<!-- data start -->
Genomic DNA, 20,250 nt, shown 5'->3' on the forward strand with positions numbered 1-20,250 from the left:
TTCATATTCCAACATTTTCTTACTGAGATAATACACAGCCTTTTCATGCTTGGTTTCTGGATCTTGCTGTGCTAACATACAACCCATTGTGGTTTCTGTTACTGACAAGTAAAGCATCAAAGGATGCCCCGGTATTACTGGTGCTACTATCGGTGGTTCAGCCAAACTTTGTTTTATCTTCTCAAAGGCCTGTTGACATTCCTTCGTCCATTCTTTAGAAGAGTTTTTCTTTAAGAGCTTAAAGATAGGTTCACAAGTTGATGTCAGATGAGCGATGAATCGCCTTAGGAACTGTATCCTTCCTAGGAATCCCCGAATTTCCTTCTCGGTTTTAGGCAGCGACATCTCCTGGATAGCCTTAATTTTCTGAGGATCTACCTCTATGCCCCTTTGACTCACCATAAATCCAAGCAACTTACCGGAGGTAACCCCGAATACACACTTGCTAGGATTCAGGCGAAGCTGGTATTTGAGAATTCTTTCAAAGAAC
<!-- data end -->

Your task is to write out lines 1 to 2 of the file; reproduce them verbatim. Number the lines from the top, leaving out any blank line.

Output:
Genomic DNA, 20,250 nt, shown 5'->3' on the forward strand with positions numbered 1-20,250 from the left:
TTCATATTCCAACATTTTCTTACTGAGATAATACACAGCCTTTTCATGCTTGGTTTCTGGATCTTGCTGTGCTAACATACAACCCATTGTGGTTTCTGTTACTGACAAGTAAAGCATCAAAGGATGCCCCGGTATTACTGGTGCTACTATCGGTGGTTCAGCCAAACTTTGTTTTATCTTCTCAAAGGCCTGTTGACATTCCTTCGTCCATTCTTTAGAAGAGTTTTTCTTTAAGAGCTTAAAGATAGGTTCACAAGTTGATGTCAGATGAGCGATGAATCGCCTTAGGAACTGTATCCTTCCTAGGAATCCCCGAATTTCCTTCTCGGTTTTAGGCAGCGACATCTCCTGGATAGCCTTAATTTTCTGAGGATCTACCTCTATGCCCCTTTGACTCACCATAAATCCAAGCAACTTACCGGAGGTAACCCCGAATACACACTTGCTAGGATTCAGGCGAAGCTGGTATTTGAGAATTCTTTCAAAGAAC